In 1918, as the Great War ended and the majority of British people were for the first time granted the vote via the 1918 Representation of the People Act, the Labour Party took measures to reorganise its apparatus and widen its electoral appeal. Along with a new party programme, Labour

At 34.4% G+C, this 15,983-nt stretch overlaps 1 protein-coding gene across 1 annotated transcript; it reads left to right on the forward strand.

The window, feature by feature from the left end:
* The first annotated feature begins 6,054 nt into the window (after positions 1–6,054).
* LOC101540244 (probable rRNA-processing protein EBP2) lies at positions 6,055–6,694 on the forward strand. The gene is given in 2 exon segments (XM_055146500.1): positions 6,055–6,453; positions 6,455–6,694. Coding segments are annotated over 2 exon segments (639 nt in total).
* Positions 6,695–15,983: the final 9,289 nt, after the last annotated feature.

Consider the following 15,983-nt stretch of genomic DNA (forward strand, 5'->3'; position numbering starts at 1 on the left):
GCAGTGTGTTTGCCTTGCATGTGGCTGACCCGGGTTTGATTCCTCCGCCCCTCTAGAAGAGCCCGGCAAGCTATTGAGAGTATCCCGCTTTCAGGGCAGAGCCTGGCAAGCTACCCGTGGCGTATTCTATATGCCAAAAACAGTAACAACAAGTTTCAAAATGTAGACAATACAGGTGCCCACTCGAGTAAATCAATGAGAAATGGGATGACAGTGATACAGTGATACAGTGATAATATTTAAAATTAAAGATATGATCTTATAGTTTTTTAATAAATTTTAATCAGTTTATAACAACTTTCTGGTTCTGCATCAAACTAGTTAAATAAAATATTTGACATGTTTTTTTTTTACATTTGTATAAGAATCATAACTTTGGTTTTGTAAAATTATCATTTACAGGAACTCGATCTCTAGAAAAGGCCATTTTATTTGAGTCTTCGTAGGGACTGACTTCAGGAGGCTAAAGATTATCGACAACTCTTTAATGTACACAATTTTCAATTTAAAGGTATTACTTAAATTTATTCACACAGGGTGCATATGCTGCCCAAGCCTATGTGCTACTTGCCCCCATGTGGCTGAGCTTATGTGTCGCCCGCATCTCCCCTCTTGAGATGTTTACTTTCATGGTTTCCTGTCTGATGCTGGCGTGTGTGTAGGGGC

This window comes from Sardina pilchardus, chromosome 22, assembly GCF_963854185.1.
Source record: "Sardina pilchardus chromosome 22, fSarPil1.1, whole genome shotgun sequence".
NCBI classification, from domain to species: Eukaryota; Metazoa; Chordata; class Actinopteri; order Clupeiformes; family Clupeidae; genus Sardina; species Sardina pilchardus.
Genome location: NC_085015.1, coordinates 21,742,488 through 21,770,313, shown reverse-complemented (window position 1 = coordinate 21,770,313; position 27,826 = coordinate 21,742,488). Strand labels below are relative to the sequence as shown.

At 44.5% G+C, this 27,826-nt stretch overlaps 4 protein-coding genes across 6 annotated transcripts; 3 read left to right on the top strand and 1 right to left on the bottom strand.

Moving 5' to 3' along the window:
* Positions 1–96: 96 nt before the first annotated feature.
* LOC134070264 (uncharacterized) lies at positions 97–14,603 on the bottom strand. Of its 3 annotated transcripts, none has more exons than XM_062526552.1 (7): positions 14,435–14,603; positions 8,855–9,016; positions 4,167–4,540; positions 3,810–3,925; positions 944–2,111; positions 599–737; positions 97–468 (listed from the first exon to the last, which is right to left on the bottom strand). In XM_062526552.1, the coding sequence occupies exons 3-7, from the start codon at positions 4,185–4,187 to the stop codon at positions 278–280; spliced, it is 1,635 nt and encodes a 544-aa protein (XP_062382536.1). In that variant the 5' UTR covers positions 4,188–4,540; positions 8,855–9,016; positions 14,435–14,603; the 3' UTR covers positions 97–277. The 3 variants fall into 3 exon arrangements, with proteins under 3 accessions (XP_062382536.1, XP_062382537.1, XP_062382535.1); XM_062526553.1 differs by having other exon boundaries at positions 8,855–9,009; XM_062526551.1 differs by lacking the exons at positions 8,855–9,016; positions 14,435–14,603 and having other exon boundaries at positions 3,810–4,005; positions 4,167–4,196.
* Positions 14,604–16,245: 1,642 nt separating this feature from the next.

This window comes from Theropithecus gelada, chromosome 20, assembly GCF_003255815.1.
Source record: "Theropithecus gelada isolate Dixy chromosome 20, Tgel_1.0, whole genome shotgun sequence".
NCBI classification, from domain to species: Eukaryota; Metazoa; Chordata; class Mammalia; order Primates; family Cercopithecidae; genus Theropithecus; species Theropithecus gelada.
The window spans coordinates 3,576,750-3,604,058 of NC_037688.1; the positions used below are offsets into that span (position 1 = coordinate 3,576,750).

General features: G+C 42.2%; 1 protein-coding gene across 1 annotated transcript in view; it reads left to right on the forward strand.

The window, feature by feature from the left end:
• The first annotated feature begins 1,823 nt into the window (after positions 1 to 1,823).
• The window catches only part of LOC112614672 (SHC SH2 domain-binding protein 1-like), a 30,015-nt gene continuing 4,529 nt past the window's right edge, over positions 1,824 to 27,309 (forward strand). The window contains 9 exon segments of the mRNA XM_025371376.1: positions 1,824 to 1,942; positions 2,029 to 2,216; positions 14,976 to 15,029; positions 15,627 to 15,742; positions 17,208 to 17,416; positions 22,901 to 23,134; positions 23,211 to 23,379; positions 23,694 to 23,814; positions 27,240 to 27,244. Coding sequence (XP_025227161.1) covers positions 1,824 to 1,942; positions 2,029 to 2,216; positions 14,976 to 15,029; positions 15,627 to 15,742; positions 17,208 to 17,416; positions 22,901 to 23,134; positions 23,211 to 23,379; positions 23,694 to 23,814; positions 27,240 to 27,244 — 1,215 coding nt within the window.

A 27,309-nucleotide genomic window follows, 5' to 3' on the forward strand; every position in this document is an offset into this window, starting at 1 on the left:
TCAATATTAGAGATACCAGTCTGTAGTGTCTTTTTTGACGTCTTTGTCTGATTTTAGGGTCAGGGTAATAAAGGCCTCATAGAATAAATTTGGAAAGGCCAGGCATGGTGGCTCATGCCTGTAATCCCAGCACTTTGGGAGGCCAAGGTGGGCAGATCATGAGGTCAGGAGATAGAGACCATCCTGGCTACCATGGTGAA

and the New Social Order, constituency-level parties were established and access for individual members was for the first time officially introduced. This article endeavours to show the means by which Labour members and supporters contributed to the party's development, and how they informed
Britain's expanding democratic basis between the wars.